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Brownfield Program’s Big Pay-Off

Record confirms brownfield development generates jobs, economic vitality better than most

January 14, 2006 | By Keith Schneider
and Mac McClelland
Great Lakes Bulletin News Service

Mac McClelland

In northern Michigan only a few communities, like Traverse City, have been savvy or prepared enough to tap state funds for redevelopment.

Part Five in a Series

Michigan’s brownfield redevelopment program has proven to be immensely cost-effective, well managed, and productive economic development program, particularly for Traverse City and a select group of other northern coastal communities.

Along with $4 billion in private investments on once idle, contaminated land the program has yielded 14,000 jobs, 1,500 new housing units, and great promise for downtowns across northern Michigan.

This payoff was built on the following taxpayer-supported investments:

  • Michigan’s Brownfield Redevelopment Grant and Loan Program awarded $122.9 million in loans to 300 completed projects.
  • The state DEQ approved over $65 million for brownfield redevelopment tax increment financing from 1996 through 2004.
  • The Michigan Economic Growth Authority approved over $77 million in economic development expenses from 2000 to 2003.
  • The Department of Treasury approved $122 million in Single Business Tax Credits for brownfield redevelopment projects since 1996.
  • The U.S. Environmental Protection Agency pumped $28 million in grants and loans into Michigan since 2000.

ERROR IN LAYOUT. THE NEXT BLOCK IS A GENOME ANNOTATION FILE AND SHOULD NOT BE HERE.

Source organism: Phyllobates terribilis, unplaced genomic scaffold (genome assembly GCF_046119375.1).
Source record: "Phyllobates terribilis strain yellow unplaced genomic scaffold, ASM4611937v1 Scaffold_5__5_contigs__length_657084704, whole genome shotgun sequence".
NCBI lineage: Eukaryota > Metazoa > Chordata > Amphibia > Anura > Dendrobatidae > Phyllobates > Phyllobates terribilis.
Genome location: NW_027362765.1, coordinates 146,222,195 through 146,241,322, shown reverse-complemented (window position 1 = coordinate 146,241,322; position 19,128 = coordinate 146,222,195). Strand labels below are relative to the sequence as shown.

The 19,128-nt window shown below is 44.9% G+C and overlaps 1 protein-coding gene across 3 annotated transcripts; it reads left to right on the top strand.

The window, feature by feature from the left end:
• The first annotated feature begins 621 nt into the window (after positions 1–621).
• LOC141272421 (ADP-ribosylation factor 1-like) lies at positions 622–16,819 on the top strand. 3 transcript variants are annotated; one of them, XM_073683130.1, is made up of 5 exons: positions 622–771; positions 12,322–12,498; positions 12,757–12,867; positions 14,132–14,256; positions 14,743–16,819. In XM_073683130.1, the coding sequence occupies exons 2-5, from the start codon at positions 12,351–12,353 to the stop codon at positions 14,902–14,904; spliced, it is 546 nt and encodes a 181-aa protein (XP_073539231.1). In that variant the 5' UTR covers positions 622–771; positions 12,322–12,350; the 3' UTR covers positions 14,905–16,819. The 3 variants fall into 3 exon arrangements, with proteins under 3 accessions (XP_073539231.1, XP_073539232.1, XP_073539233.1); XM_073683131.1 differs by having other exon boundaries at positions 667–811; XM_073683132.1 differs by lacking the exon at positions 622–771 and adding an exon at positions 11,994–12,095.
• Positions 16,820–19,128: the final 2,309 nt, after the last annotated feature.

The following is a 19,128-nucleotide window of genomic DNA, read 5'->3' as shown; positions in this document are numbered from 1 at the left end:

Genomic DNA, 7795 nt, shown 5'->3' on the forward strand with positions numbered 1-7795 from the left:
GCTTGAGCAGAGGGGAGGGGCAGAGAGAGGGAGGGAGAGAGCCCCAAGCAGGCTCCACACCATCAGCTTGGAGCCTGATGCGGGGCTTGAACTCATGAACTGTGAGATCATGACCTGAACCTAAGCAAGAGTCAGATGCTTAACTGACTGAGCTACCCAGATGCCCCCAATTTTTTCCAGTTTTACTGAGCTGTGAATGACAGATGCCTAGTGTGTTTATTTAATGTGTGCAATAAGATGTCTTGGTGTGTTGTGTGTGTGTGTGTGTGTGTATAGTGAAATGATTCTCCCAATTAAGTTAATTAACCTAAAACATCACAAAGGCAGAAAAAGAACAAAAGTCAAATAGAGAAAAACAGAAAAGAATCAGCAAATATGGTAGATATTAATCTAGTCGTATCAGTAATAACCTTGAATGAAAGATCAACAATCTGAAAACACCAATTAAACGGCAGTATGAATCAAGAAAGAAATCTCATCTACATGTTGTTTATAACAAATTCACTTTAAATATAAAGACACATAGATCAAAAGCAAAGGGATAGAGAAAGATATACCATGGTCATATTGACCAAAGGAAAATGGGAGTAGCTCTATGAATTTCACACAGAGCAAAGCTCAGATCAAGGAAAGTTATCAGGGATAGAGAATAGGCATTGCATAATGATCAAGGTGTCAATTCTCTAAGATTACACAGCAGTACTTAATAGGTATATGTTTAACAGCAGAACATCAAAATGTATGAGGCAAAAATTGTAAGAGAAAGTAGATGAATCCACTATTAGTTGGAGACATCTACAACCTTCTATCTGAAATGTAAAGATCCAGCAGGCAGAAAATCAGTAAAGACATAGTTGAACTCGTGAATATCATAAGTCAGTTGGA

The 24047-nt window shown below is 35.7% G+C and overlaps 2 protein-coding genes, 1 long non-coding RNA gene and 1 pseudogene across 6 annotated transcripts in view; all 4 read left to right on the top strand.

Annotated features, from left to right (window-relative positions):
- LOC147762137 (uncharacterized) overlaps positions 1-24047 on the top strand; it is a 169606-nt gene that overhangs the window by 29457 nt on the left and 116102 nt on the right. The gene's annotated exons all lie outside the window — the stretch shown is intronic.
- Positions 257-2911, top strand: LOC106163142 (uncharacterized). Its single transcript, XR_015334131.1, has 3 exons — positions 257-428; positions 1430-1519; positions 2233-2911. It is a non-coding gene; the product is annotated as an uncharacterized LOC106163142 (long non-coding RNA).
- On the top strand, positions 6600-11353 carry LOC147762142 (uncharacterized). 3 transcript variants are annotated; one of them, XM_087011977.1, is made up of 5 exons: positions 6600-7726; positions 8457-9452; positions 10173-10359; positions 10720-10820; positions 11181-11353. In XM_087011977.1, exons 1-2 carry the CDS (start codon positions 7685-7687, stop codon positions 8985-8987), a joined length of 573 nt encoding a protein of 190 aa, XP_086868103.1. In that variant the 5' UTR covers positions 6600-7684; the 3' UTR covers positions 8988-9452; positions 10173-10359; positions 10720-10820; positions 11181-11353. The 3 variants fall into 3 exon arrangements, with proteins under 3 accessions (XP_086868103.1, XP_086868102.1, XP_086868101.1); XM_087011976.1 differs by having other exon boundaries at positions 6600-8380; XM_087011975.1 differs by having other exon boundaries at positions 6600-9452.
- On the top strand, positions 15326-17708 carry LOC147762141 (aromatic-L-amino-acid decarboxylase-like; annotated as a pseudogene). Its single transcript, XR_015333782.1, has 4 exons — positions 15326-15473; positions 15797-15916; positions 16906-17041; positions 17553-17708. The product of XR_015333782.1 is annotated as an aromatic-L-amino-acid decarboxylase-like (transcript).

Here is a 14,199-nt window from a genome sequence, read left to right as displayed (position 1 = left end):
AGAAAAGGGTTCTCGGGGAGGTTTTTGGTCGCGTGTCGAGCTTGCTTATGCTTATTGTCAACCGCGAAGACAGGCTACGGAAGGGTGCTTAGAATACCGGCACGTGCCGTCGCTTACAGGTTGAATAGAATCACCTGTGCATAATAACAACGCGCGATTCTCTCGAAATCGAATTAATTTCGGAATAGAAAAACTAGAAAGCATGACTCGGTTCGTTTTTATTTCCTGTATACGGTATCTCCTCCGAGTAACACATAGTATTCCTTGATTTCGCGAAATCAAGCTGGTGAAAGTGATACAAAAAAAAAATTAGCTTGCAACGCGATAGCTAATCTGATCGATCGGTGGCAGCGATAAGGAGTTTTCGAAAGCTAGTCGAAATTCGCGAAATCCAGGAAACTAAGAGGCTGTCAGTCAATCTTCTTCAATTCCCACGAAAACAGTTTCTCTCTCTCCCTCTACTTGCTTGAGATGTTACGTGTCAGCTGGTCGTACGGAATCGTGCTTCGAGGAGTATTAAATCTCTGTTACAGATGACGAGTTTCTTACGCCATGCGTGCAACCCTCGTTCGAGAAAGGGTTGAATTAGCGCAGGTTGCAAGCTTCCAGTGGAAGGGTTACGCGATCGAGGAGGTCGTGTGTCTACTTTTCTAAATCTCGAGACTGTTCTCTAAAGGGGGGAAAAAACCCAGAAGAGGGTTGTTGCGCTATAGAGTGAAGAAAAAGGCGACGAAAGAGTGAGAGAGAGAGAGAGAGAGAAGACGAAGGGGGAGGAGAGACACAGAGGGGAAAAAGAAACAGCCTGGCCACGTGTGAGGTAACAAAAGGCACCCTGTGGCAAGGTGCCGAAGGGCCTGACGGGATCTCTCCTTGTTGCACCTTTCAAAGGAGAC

The state’s total investment, $386.9 million, produced jobs that cost an average of $27,000 each, a bargain when compared to other economic development programs.

Up North Towns Need to Capitalize on Brownfields
But the benefits of Michigan’s brownfield redevelopment strategy are spread unevenly around the state. In northern Michigan only a few communities have been savvy or prepared enough to tap state funds for redevelopment. For the region to thrive, more towns must seize this opportunity.

An increase in the number of Up North towns applying for brownfield grants and tax incentives would also lend some political clout to the region’s state legislators who are pushing to expand the state’s successful brownfield reinvestment program.

Already, the program’s hefty return on investment, and ten-year track record of generating jobs and business investment makes it a prime candidate for expanded state and federal investment. As one of the most cost-effective economic development strategies in recent history, brownfield redevelopment deserves the attention of Michigan’s leaders.

In an era of persistent budget deficits, Michigan’s leaders must carefully evaluate the cost effectiveness of state economic development strategies, concentrating resources on strategies that yield big results at modest cost. Certainly, redeveloping brownfields as new businesses, homes, and parks, is a more effective strategy than funneling billions of dollars into expanding highways that damage the view and harm quality of life and provide very few jobs relative to the billions of dollars the state spends each year.

If highways, cars, and sprawl were the key ingredients to a successful state economy, then Michigan’s current development strategy should have long ago transformed this state into an economic Eden. On the contrary, the state is gradually sliding to the bottom of the heap nationally as high unemployment, sinking housing prices, a nation-leading brain drain of young workers, an aging and slow-growing population, and a lack of urgency and leadership combine to set Michigan on a path to a reputation as an economic backwater.

Five Recommendations
That is why the Institute prepared a guide to help northern Michigan communities better understand the brownfield redevelopment program: It’s time to invest in communities, capitalize on our brownfields, and unleash northern Michigan’s entrepreneurial spirit. We urge northern Michigan’s lawmakers, other state representatives and senators, and Governor Jennifer M. Granholm to make the following recommendations a reality: